Sensory Reinforcement

Discomfort is often triggered by inconsistencies between sensory inputs such as vision, proprioception, and vestibular systems. The techniques outlined in this guide are helpful in reducing inconsistencies and mismatches between senses, and for making the user experience as comfortable as possible.

Consistent Frame Rate and Head Tracking

A consistent frame rate makes it possible for the camera perspective to reliably match the player’s physical pose. Seeing the view update reliably and with low latency when looking in any given direction is absolutely necessary for an application to be comfortable. If the frame rate is not consistent, the player will experience judder. This is when the virtual camera position doesn’t match the physical camera position. In practice, this means a previously rendered frame that was valid at some time in the past continues to be visible to the player, despite the continued physical movement of the HMD. Judder is uncomfortable to experience, and should be prevented as much as possible.

Because maintaining a solid framerate is such an important factor when maximizing comfort in VR, the Oculus system services provides a reprojection feature called Asynchronous Time Warp (ATW) which reduces the effect of judder when the application doesn’t submit frames fast enough to keep up with the display refresh rate. This technique displays the previously submitted frame and redraws it on the current frame, so that it tracks the current head position. Reprojection is not nearly as effective as maintaining consistent framerate in the first place, so it is important to optimize the application until your app runs at framerate.

Independent Visual Backgrounds

An independent visual background (IVB) can reduce discomfort by helping the brain reinterpret the visual information it is receiving from VR, and in some cases by reducing the amount of visible optic flow. Usually, when your brain sees as much coherent, correlated motion in your visual field as it does while using virtual locomotion, it is because you are the one moving through a stable world. We rarely, if ever, face situations in the real world where we are stable, and large portions of our surroundings are moving around us. However, if you can give your brain sufficient visual evidence that this is the case, you will no longer perceive yourself as moving. Consequently, your vestibular and visual senses will better agree, which in turn will reduce discomfort.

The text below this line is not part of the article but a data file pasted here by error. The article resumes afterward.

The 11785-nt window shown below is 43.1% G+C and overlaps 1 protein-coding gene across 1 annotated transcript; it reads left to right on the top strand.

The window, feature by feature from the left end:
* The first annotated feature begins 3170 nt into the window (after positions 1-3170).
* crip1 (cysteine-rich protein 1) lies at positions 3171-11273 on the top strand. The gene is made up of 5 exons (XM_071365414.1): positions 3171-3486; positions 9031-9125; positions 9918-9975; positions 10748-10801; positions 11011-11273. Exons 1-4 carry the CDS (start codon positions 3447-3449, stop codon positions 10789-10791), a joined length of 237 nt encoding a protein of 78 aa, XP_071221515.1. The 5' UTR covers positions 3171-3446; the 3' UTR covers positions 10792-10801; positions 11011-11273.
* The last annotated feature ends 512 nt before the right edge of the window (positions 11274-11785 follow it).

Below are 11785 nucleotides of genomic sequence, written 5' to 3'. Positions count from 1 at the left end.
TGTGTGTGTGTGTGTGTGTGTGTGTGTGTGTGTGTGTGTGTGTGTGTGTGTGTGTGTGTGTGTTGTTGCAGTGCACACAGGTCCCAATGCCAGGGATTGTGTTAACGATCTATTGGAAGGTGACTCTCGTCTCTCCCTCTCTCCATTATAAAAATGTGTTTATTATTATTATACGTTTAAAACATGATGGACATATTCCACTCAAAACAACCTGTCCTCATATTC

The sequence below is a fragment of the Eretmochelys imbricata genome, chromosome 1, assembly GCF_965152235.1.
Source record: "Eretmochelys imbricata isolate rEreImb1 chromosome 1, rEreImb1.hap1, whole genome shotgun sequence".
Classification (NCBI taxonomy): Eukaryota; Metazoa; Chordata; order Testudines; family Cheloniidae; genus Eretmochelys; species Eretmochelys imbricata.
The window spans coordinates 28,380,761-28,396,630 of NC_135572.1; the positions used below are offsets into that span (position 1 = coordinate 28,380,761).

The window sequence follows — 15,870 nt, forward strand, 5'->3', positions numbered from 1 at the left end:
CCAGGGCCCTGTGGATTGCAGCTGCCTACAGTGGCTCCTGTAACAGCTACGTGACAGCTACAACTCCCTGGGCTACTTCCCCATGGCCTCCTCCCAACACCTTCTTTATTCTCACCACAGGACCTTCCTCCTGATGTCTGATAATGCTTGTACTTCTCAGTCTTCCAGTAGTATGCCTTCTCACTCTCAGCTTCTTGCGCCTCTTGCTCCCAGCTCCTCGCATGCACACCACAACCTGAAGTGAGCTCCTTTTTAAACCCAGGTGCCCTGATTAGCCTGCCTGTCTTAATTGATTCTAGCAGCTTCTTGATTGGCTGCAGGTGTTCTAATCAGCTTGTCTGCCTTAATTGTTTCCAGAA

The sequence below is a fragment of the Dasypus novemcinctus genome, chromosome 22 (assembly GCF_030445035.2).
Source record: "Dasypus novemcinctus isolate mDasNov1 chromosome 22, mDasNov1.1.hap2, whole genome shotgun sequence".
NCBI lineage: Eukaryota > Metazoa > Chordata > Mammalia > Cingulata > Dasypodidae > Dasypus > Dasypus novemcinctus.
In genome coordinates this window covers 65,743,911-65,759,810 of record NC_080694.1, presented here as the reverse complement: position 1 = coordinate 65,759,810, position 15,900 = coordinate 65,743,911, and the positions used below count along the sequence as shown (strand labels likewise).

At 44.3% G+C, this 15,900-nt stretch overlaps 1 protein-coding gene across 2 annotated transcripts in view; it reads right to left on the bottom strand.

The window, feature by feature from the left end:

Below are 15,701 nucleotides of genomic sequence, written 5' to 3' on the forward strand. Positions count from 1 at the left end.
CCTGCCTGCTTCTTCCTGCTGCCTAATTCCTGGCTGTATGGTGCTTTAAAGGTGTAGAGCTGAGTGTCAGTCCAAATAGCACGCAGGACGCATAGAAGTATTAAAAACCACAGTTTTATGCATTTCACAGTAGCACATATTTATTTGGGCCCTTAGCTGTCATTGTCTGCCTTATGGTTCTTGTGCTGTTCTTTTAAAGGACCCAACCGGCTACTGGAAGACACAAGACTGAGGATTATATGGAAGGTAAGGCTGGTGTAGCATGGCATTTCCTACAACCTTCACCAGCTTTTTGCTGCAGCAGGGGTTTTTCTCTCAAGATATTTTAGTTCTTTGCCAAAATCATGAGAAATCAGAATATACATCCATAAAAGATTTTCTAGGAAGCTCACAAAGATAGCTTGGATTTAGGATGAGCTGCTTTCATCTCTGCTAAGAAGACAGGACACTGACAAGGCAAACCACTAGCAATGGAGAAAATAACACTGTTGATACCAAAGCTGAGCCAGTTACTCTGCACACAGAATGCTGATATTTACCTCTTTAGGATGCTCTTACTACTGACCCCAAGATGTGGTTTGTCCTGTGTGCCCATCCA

As one might expect, it is no straightforward task to convince your brain that the visual motion of virtual locomotion is the result of the world moving around you rather than you moving through the world. An independent visual background puts geometry or imagery in your environment that is consistent with what your vestibular organs are sensing. A simple example would be a visually rich skybox that, instead of responding to thumbstick input, only responds to head movement. Say, you put your users facing north in a grassy field with a cloud-filled sky an infinite distance away. If they use a virtual locomotion to walk around the field, no matter what thumbstick input they use, they would be looking at the northern sky. However, if they turn their head to the left and right, they would see the western and eastern skies, respectively.

In essence, the IVB is like putting the user in a giant stable room. They can physically look around and move through the IVB if they turn their heads and move their bodies. When they see some visual motion as a result of virtual locomotion, the user’s brain can then plausibly interpret that motion as occurring around them while they are staying still in their stable IVB.

In the past several years of VR, there have been a few notable examples of IVBs. In the game Vanguard V, the user is always flying forward through space. The skybox shows an outer space environment such as star fields and planets that are far enough away that you would not see any motion parallax from the movements you and your avatar make. Any perception of movement through space is communicated through the way relatively nearby objects pass by and visual cues like motion lines.

Brass Tactics also uses an IVB to help make moving through a virtual miniature battlefield more comfortable. The game takes place in a castle war hall where battles unfold on a giant table in front of the player. Although the player can grab the tabletop and move it around to traverse the battlefield, the castle environment behaves like a normal room. This helps your brain form an interpretation of the visual image that is consistent with your vestibular sense: that you, the player, are sitting inside a room, and the movement of the battlefield in front of you is the tabletop getting moved around inside this war hall.

Independent visual backgrounds can be effective, but their unique behavior does not lend itself to easy implementation in just any VR app. In the previous examples, the user is in a very open environment that can remain stable, and has an in-universe explanation for its behavior. An IVB may be impossible to show the player in a small corridor, and without a story or explanation for why the skybox IVB is not responding to thumbstick input, the experience might seem confusing or even broken. Still, some developers are exploring creative ways to create a more general-use IVB so it might benefit a wider variety of VR experiences.